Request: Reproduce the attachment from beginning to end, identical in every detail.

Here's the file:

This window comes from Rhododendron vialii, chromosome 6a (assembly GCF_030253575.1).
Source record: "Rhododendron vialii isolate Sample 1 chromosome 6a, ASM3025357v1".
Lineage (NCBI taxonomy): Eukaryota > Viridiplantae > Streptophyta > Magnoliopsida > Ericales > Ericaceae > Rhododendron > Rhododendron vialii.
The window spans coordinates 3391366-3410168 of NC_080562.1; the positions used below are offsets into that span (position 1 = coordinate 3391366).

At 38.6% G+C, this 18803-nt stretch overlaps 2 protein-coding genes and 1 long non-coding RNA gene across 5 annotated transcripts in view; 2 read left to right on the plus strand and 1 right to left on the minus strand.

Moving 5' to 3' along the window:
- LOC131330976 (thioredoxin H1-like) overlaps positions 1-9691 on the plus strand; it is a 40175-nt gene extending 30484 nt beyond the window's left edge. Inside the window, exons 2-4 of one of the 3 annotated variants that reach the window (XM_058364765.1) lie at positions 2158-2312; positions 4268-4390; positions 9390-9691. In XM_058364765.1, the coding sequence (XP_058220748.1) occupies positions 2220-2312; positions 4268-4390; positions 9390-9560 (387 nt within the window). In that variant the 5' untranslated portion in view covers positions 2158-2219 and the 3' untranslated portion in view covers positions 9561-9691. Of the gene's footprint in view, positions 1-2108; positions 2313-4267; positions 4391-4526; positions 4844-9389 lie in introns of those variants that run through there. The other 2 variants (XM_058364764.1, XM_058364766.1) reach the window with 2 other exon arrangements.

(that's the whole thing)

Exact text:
This window comes from Rhododendron vialii, chromosome 6a (assembly GCF_030253575.1).
Source record: "Rhododendron vialii isolate Sample 1 chromosome 6a, ASM3025357v1".
Lineage (NCBI taxonomy): Eukaryota > Viridiplantae > Streptophyta > Magnoliopsida > Ericales > Ericaceae > Rhododendron > Rhododendron vialii.
The window spans coordinates 3391366-3410168 of NC_080562.1; the positions used below are offsets into that span (position 1 = coordinate 3391366).

At 38.6% G+C, this 18803-nt stretch overlaps 2 protein-coding genes and 1 long non-coding RNA gene across 5 annotated transcripts in view; 2 read left to right on the plus strand and 1 right to left on the minus strand.

Moving 5' to 3' along the window:
- LOC131330976 (thioredoxin H1-like) overlaps positions 1-9691 on the plus strand; it is a 40175-nt gene extending 30484 nt beyond the window's left edge. Inside the window, exons 2-4 of one of the 3 annotated variants that reach the window (XM_058364765.1) lie at positions 2158-2312; positions 4268-4390; positions 9390-9691. In XM_058364765.1, the coding sequence (XP_058220748.1) occupies positions 2220-2312; positions 4268-4390; positions 9390-9560 (387 nt within the window). In that variant the 5' untranslated portion in view covers positions 2158-2219 and the 3' untranslated portion in view covers positions 9561-9691. Of the gene's footprint in view, positions 1-2108; positions 2313-4267; positions 4391-4526; positions 4844-9389 lie in introns of those variants that run through there. The other 2 variants (XM_058364764.1, XM_058364766.1) reach the window with 2 other exon arrangements.